Football: Prophets see past the profits

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The Independent Online
THERE is little indication in the financial performance of Tottenham Hotspur plc in the last 18 months as to why Alan Sugar wanted to dismiss Terry Venables as chief executive.

After losing money in the two financial years ending 31 May 1990 and 1991 - the years immediately preceding the takeover of the club by Venables and Alan Sugar - Tottenham returned to profit for the 12 months ending last May. Things were looking good for this year as well. Profits for the first six months running from May to November totalled pounds 3.3m.

Even more impressively, Tottenham paid a dividend. Most decent companies give some part of the profits earned back to the people who own the company - shareholders. In addition, it is usually a sign that the directors of the company have confidence in future prospects. Tottenham paid out 3p per share last October. Profits of pounds 5m were expected for the full 12-month period which closes at the end of this month.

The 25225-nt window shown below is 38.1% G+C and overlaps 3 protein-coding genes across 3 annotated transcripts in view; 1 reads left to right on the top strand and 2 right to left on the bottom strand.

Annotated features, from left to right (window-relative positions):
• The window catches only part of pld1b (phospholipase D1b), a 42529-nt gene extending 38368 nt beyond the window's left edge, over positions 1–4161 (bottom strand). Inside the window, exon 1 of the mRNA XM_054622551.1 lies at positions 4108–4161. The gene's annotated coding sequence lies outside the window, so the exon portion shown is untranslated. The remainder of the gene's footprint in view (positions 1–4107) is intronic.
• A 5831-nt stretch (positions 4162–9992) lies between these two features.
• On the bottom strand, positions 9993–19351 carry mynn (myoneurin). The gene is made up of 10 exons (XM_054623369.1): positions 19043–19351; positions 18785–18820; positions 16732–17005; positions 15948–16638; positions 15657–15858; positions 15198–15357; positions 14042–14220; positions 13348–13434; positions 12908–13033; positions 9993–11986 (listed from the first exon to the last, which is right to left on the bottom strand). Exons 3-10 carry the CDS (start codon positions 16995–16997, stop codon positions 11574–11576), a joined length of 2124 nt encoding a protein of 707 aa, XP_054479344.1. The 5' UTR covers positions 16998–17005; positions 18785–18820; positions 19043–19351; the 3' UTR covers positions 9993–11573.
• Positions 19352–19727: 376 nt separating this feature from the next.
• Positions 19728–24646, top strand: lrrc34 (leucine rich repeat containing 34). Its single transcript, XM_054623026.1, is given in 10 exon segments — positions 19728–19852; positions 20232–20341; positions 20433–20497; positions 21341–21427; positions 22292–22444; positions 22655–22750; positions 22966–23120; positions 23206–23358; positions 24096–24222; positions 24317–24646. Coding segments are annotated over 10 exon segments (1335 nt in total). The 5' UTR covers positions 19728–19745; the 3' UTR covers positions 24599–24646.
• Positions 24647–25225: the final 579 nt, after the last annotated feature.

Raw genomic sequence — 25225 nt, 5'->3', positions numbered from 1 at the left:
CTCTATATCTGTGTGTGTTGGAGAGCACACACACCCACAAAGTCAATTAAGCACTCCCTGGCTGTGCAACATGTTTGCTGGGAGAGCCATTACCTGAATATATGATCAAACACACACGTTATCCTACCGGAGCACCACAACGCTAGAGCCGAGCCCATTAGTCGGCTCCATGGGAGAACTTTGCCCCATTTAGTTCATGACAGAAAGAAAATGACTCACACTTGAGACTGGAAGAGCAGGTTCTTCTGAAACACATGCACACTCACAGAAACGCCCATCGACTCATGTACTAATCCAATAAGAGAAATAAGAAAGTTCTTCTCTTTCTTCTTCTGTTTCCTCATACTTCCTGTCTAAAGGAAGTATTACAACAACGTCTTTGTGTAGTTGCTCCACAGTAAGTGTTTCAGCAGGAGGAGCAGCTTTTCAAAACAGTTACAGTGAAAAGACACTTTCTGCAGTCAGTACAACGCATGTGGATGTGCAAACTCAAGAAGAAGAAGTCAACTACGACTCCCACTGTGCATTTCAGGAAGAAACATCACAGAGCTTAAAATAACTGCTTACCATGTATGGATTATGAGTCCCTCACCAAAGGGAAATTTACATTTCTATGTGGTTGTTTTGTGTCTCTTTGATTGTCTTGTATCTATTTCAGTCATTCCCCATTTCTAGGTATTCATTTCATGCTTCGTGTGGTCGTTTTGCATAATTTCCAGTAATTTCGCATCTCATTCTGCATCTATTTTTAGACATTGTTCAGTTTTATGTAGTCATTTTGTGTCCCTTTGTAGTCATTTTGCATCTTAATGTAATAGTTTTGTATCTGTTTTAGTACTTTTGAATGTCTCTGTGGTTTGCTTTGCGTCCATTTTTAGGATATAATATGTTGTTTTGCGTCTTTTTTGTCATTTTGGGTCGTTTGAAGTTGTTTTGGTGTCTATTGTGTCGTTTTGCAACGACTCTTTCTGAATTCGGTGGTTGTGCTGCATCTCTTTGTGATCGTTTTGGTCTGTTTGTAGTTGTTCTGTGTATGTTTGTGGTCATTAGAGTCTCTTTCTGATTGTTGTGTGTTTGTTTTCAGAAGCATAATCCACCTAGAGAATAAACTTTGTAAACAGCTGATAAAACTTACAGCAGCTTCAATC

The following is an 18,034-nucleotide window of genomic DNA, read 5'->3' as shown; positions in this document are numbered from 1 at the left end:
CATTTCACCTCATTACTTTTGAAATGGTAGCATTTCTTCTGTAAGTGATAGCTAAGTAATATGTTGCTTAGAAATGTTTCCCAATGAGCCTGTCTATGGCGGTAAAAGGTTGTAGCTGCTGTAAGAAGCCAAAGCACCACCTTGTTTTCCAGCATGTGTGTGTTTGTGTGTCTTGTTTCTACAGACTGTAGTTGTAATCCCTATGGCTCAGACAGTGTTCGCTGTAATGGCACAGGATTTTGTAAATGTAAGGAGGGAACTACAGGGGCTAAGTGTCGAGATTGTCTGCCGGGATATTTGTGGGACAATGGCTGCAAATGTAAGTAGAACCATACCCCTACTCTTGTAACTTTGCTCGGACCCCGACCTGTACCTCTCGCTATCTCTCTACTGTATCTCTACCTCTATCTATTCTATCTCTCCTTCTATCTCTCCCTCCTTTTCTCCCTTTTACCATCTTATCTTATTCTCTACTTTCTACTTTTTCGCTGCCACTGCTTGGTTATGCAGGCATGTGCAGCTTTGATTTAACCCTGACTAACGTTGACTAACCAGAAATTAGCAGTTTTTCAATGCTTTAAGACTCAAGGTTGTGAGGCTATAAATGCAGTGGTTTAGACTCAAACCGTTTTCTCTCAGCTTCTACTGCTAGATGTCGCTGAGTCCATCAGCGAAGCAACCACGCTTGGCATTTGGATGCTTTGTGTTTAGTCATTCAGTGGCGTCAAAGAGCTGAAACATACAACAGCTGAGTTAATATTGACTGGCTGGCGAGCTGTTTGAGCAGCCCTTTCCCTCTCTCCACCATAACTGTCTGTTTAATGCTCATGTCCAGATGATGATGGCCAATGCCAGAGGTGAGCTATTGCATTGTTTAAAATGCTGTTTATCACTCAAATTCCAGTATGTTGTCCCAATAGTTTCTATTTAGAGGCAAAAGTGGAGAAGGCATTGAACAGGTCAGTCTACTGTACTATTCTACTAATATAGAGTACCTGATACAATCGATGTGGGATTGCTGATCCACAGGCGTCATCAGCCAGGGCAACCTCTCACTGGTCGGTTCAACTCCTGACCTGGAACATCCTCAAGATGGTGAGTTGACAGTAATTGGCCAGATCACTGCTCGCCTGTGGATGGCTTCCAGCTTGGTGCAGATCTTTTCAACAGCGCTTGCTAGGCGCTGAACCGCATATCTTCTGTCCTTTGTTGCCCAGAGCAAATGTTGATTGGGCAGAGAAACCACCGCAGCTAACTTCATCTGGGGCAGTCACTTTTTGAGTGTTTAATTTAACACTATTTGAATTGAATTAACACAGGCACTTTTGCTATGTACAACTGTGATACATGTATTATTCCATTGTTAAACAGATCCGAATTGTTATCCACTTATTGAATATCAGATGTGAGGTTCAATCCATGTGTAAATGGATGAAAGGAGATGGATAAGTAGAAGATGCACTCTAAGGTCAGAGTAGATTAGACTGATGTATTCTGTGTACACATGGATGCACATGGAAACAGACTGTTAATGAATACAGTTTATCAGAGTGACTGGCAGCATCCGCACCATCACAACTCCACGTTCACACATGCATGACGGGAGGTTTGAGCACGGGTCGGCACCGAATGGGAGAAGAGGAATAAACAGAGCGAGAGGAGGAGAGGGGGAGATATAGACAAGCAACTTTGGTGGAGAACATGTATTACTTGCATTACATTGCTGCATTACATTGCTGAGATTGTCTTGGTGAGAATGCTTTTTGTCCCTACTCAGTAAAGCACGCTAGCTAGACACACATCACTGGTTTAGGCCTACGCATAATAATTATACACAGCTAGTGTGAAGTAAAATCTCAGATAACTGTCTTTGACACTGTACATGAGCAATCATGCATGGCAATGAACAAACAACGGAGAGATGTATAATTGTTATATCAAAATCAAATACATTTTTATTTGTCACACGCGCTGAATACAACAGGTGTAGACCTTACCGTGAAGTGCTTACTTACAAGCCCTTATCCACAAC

The full picture, however, is not quite as rosy. In the period from May to November 1992 operating profits - those earned in the normal course of business, rather than profits inflated by one-offs like cash from the sale of Paul Gascoigne - were sharply reduced.

Serious stockmarket investors had in fact lost interest in Tottenham long before yesterday's boardroom convulsions. The reaction of the share price told the story. Their value was unchanged at 89p as city dealers brushed aside the news of yesterday's events with a nonchalant laugh. Anyone with a realistic interest in making money has given Tottenham Hotspur a wide berth for years.

It is conceivable that the split that surfaced between Venables and Sugar was caused by the recent drop in operating profits. It is certainly likely that the two disagreed when it came to buying players. It seems likely that Venables would have been tempted to spend a little freely when it came to new playing staff. But Sugar takes a firmer line.

As he said yesterday: 'Whilst I have control of the company, it will never have any financial problems.' Tellingly, he added a phrase that points to his caution. He said that money would be available 'as is appropriate to a football club'.

Whatever the final outcome, it is likely that both Venables and Sugar will be the losers financially. Sugar built his 48 per cent stake of shares paying up to 125p per share. It will be a long while before he finds anyone who will buy them off him at a better price than that.

Venables has shorter term problems. He now owns 22 per cent of Tottenham, but he borrowed money to buy shares at the artificially inflated price of 125p.

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